Greed Is Good Again

Wall Street's young hotshots spot themselves on the big screen

Continued from page 1

"Boiler Room," written and directed by first-time filmmaker Ben Younger, tells the story of Seth Davis, a young college dropout from Queens who goes to work for J.T. Marlin and experiences firsthand the crude sales tactics and lavish lifestyles of its sales force. Younger spent a year researching this world, then wrote his picture. It isn't going to win too many awards; it's simplistic, slapdash, and a little goofy. But it captures the swagger and the patter of the young obnoxious stock-hawkers perfectly.

There's a scene in the movie in which Seth, played by Giovanni Ribisi (the medic in "Saving Private Ryan"), visits the house of one of his new colleagues. The house is immense but unfurnished (with the exception of a tanning bed in the dining room). The traders are gathered in a spare room off the kitchen, watching "Wall Street" on a giant TV set. It's the famous "Lunch is for wimps" scene in Gordon Gekko's office. One by one, the brokers watching the movie--among them Ben Affleck and Vin Diesel--begin to recite the lines along with Michael Douglas and Charlie Sheen. Then they chant along with the movie like a Greek chorus.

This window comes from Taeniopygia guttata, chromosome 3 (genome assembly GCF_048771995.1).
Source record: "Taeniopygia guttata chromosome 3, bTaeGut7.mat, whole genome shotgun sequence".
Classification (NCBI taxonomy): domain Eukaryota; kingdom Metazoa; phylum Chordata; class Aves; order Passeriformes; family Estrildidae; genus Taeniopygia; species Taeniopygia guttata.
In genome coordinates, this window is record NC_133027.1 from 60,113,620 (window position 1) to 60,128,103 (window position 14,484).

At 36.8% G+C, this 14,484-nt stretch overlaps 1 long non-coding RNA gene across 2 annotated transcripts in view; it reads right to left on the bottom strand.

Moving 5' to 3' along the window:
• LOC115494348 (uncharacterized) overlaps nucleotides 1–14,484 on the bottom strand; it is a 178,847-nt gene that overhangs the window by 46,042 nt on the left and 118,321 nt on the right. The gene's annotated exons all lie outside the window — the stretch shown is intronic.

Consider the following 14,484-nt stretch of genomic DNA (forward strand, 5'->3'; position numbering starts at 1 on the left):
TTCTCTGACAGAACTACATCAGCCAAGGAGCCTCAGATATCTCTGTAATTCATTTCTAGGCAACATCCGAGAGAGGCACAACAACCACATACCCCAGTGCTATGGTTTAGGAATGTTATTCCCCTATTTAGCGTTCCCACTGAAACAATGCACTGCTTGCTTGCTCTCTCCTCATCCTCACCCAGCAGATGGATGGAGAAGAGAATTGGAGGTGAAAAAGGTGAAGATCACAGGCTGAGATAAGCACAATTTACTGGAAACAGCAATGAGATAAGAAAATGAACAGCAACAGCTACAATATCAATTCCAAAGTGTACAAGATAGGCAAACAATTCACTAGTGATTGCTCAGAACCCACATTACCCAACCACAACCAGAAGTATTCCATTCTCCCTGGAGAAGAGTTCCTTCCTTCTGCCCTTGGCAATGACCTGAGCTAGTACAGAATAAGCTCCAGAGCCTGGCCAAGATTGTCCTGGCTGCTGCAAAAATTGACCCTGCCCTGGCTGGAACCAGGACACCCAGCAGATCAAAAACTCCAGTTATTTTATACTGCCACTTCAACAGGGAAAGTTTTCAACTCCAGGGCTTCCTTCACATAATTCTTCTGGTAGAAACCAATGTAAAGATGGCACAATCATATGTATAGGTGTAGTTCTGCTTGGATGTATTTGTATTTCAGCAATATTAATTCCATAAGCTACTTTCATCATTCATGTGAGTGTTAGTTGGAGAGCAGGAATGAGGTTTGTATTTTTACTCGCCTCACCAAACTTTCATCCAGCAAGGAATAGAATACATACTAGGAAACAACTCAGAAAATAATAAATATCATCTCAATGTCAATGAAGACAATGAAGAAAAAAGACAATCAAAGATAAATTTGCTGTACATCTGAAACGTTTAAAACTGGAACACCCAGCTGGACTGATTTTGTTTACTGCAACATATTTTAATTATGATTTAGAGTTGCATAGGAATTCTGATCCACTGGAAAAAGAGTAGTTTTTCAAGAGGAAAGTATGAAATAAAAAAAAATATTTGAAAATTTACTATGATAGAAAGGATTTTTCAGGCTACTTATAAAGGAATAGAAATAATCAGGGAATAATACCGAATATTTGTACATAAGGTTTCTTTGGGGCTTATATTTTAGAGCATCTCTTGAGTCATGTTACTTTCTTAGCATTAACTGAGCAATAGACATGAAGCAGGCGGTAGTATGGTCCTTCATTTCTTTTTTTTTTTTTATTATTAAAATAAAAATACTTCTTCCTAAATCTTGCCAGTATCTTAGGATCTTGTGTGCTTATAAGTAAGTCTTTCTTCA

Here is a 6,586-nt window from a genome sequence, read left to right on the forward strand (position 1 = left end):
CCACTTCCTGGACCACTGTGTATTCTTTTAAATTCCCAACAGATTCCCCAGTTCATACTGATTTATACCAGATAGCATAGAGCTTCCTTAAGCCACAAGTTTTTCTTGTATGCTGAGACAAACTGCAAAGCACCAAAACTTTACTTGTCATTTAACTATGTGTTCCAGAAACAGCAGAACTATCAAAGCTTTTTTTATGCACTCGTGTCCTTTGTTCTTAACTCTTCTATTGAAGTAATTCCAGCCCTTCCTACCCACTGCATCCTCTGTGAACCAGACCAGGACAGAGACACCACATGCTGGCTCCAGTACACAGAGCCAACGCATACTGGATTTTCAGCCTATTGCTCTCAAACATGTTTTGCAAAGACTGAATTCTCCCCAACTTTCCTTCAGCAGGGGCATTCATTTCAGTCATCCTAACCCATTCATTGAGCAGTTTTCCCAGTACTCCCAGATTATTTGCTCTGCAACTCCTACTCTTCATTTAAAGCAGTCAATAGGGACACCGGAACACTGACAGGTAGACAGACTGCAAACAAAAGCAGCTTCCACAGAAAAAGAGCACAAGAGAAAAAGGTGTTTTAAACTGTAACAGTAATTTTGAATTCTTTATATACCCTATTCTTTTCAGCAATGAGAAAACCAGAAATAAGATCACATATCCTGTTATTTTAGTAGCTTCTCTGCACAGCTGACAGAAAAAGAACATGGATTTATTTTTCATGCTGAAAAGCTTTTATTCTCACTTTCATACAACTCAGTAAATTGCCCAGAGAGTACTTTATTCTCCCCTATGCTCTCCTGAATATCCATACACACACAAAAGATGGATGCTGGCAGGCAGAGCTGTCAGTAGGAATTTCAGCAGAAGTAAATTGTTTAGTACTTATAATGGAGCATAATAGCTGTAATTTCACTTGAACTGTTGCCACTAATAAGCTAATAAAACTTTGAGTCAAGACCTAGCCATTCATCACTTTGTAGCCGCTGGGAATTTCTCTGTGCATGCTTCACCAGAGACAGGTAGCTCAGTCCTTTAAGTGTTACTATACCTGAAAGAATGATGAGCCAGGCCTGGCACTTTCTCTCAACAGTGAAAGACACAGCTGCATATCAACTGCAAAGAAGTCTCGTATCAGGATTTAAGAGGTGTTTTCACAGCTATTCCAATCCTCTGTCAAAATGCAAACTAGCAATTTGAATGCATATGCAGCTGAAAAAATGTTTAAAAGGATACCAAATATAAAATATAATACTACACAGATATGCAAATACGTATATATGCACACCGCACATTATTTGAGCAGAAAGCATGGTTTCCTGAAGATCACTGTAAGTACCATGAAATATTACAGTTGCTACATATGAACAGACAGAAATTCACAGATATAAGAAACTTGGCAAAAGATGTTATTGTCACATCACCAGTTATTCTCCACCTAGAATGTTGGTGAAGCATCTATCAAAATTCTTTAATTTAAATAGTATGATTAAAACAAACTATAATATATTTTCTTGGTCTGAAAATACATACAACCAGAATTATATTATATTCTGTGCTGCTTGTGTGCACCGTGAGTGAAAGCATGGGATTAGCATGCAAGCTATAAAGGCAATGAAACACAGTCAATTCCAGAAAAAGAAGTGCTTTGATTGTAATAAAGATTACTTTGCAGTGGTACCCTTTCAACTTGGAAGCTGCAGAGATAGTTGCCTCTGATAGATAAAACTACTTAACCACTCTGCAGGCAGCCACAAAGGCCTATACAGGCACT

But "Boiler Room" has some new dictums for their real-life counterparts: "Don't pitch the bitch" (meaning, Never sell stock to women); "Act as if" (meaning, "Act as if you've got a nine-inch cock"); and selling stock is "the white-boy way of slinging crack rock" (meaning, It will make you rich fast).

"A friend's firm that I visited was exactly like this one," a Paine Webber broker said after the screening. "It was on Long Island. The parking lot was full of Porsches, BMW's, Ferraris. There were a hundred guys in there. Every single one of them was under 25. Most of them were just high school graduates. They were all wearing Rolexes."


"I was similar to the kid in the movie," said a 30-year-old trader at a major firm who started out in a bucket shop. He was speaking from his trading floor, the day after seeing a working print of "Boiler Room." "I was going to law school. There was a kid I knew from college who said, 'What are you doing in law school?' He was making half a million dollars, and he was out of college a year. I went to check it out.

"When I first got there, I didn't know anything. I was just intrigued by how much money these guys were making. I was looking at them and saying, 'They're idiots. I'm a lot more intelligent than they are. If these guys can make this kind of money, then I'm sure I can.' At first it was fun, the thrill of closing someone, making sales on the phone. It was a rush. We had limousine trips. Our boss took us out to dinner, champagne, Dom Perignon.... It was a good life, for a 21-, 22-year-old kid. You think you're a superstar.

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